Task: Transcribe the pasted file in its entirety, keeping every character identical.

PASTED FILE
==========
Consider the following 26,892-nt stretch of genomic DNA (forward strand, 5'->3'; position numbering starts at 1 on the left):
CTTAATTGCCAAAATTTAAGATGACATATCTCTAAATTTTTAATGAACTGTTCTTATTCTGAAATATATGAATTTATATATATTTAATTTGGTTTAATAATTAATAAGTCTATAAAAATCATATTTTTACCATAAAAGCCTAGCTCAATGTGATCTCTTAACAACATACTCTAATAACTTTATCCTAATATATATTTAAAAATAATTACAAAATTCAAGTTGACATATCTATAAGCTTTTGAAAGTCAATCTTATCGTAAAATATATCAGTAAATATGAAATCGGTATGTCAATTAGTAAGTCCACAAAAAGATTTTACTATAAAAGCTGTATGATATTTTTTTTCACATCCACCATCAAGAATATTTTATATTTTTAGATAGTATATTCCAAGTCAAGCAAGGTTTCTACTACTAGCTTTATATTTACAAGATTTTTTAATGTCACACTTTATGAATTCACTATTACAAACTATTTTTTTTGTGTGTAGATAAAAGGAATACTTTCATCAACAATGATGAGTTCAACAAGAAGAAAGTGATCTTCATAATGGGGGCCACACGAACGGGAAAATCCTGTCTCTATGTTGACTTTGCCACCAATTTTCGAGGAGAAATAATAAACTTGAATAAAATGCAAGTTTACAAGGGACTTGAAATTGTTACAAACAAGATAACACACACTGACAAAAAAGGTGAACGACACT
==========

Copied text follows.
Consider the following 26,892-nt stretch of genomic DNA (forward strand, 5'->3'; position numbering starts at 1 on the left):
CTTAATTGCCAAAATTTAAGATGACATATCTCTAAATTTTTAATGAACTGTTCTTATTCTGAAATATATGAATTTATATATATTTAATTTGGTTTAATAATTAATAAGTCTATAAAAATCATATTTTTACCATAAAAGCCTAGCTCAATGTGATCTCTTAACAACATACTCTAATAACTTTATCCTAATATATATTTAAAAATAATTACAAAATTCAAGTTGACATATCTATAAGCTTTTGAAAGTCAATCTTATCGTAAAATATATCAGTAAATATGAAATCGGTATGTCAATTAGTAAGTCCACAAAAAGATTTTACTATAAAAGCTGTATGATATTTTTTTTCACATCCACCATCAAGAATATTTTATATTTTTAGATAGTATATTCCAAGTCAAGCAAGGTTTCTACTACTAGCTTTATATTTACAAGATTTTTTAATGTCACACTTTATGAATTCACTATTACAAACTATTTTTTTTGTGTGTAGATAAAAGGAATACTTTCATCAACAATGATGAGTTCAACAAGAAGAAAGTGATCTTCATAATGGGGGCCACACGAACGGGAAAATCCTGTCTCTATGTTGACTTTGCCACCAATTTTCGAGGAGAAATAATAAACTTGAATAAAATGCAAGTTTACAAGGGACTTGAAATTGTTACAAACAAGATAACACACACTGACAAAAAAGGTGAACGACACT